• Thu. Mar 4th, 2021

Why Covid shakes the faith: The science behind a spiritual reckoning

Physical suffering is often only part of the difficulty that a person faces during a traumatic event or life-threatening illness. There can also be emotional and mental anguish — and spiritual distress or struggle. The last arises when a person’s basic belief system is shaken, and it can take place whether or not they are religious. This means that during a major crisis such as the Covid-19 pandemic, we need to make sure that everyone is getting spiritual care.

People in spiritual distress often no longer believe the world is a safe place. They might lose hope and have a difficult time finding meaning and purpose in what’s happening to them.

People in spiritual distress often no longer believe the world is a safe place. They might lose hope and have a difficult time finding meaning and purpose in what’s happening to them. For a religious person, that often takes the form of losing faith in a loving and merciful God after witnessing a tragic event. But even those who don’t pray to a higher power still usually have some belief in how the world works that gives them a sense of safety and security. Serious illness and tragic events can challenge these anchors and throw a person into turmoil.

Spiritual struggle is a key indicator of negative medical outcomes. A two-year study by the Duke University Medical Center found that religious struggle— which refers to experiences of tension, strain and conflict about spiritual matters within oneself, with others or with God —is a predictor of mortality in medically ill elderly patients. The study noted that “although the magnitude of the effects associated with religious struggle was relatively small,” from 6 percent to 10 percent increased risk of mortality, certain types of struggle had much higher correlations with death. For churchgoers, feeling “alienated from or unloved by God,” for instance, was linked with a 19 percent to 28 percent increase in risk of dying during the course of the study.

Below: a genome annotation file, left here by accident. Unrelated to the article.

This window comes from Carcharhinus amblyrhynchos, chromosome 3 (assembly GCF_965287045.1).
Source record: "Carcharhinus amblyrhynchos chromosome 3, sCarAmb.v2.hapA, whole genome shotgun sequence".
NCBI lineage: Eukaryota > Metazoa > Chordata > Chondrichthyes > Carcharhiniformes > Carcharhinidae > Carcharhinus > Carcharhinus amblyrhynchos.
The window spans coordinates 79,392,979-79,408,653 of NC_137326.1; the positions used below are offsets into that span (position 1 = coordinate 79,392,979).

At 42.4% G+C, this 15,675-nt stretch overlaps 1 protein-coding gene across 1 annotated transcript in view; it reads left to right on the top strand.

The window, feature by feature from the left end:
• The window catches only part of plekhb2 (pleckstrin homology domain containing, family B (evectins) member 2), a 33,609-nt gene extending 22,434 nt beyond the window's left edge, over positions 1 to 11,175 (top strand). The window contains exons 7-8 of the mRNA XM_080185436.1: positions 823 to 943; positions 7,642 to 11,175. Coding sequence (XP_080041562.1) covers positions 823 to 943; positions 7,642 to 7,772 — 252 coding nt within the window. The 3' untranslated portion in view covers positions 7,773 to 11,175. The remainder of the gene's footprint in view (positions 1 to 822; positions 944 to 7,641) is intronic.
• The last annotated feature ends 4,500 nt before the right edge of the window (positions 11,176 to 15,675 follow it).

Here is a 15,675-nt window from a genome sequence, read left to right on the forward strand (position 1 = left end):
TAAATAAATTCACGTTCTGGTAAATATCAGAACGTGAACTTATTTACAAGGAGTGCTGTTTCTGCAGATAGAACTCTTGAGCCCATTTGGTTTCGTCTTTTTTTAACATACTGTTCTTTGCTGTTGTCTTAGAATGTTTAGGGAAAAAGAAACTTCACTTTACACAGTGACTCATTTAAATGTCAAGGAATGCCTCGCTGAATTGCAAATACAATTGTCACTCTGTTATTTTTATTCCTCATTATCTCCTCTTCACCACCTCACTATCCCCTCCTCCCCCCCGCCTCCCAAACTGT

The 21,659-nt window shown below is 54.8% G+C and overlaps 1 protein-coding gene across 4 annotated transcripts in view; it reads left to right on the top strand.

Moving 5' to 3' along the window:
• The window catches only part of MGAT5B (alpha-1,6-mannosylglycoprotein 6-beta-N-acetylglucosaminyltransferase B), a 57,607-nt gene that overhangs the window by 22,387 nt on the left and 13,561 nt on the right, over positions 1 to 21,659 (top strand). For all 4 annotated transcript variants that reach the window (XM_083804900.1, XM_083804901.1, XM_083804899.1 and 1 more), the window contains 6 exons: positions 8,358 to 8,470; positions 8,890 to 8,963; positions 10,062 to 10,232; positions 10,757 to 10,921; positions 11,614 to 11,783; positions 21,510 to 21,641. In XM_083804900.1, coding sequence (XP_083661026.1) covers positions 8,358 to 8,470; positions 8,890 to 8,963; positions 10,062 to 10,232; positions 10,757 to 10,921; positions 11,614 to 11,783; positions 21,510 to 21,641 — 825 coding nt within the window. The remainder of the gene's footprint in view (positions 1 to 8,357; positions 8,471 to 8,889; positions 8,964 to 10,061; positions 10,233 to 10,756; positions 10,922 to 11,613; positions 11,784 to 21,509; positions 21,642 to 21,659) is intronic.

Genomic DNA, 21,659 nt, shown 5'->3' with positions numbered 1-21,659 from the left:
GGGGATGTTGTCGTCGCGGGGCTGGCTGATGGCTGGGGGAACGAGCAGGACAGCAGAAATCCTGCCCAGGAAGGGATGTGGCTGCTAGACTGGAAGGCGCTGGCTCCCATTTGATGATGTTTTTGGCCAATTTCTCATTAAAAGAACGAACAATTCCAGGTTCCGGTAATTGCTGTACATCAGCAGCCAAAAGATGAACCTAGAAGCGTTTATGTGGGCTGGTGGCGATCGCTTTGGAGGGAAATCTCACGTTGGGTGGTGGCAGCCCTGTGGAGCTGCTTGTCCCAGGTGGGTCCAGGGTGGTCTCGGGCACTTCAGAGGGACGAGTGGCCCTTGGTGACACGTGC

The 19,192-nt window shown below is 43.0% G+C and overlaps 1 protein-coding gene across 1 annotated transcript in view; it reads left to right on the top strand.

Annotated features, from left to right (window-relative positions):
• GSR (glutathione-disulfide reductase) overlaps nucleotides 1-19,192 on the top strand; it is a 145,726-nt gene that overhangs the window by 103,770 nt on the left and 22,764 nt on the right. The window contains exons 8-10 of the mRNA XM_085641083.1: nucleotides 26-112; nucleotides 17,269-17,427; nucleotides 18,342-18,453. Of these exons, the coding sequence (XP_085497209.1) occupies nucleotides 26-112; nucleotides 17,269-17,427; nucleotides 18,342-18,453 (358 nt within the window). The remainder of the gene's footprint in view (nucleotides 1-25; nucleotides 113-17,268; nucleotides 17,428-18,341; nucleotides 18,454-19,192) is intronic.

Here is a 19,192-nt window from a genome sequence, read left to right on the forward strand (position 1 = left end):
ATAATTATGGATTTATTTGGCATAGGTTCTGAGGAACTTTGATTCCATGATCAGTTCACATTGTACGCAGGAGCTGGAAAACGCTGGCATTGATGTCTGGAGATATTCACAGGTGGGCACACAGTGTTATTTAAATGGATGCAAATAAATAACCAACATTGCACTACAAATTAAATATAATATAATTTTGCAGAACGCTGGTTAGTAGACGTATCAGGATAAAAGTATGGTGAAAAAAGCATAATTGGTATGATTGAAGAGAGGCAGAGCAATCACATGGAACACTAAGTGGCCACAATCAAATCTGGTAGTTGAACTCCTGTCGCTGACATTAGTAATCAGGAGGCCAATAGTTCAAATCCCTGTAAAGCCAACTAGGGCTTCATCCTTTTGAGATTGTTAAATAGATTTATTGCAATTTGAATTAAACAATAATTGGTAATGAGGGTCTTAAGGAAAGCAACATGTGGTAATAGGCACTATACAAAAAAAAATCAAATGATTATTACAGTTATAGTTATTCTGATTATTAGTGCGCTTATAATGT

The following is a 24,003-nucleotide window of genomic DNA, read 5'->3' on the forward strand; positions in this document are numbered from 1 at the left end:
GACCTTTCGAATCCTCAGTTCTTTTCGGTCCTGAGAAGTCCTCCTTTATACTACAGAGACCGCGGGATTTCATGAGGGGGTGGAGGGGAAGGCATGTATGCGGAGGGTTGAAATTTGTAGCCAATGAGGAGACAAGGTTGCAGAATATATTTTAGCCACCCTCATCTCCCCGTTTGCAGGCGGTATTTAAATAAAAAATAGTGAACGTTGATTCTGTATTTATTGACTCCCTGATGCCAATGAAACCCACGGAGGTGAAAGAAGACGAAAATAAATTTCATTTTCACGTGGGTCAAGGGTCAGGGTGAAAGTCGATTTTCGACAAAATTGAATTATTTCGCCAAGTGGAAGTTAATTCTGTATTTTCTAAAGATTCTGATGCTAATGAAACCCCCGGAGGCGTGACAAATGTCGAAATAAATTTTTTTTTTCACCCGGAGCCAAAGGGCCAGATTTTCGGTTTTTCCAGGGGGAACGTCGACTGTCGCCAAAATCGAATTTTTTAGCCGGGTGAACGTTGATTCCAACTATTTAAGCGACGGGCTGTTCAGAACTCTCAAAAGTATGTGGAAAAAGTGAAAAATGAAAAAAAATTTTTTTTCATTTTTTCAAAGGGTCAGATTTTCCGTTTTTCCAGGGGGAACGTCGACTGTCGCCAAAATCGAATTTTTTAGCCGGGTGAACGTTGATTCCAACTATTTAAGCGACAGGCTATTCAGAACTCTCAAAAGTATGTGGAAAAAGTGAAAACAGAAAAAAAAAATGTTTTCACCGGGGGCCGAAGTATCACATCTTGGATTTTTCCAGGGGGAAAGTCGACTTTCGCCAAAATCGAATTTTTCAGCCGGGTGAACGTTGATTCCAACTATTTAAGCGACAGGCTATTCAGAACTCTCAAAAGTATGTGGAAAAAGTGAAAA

Another study, this one by the Columbia University Medical Center, revealed that congestive heart failure patients who experience spiritual struggle also suffer from poorer physical health. The research described such struggle as “reflecting negative attitudes toward God and a strained meaning system,” and found it was linked to a higher number of nights subsequently hospitalized and marginally lower life satisfaction.

On the other hand, spiritual care in medical situations has been shown to help people in a variety of ways. “It is now clear that meeting spiritual needs and supporting religious and spiritual coping can be a major contributor, not only to patient experience, but also to medical outcomes and cost savings,” The Beryl Institute, an organization dedicated to improving the patient experience, found in a white paper. For example, they cite several studies that demonstrate having visits from a chaplain and one’s spiritual needs met improves scores on patient experience and satisfaction measures.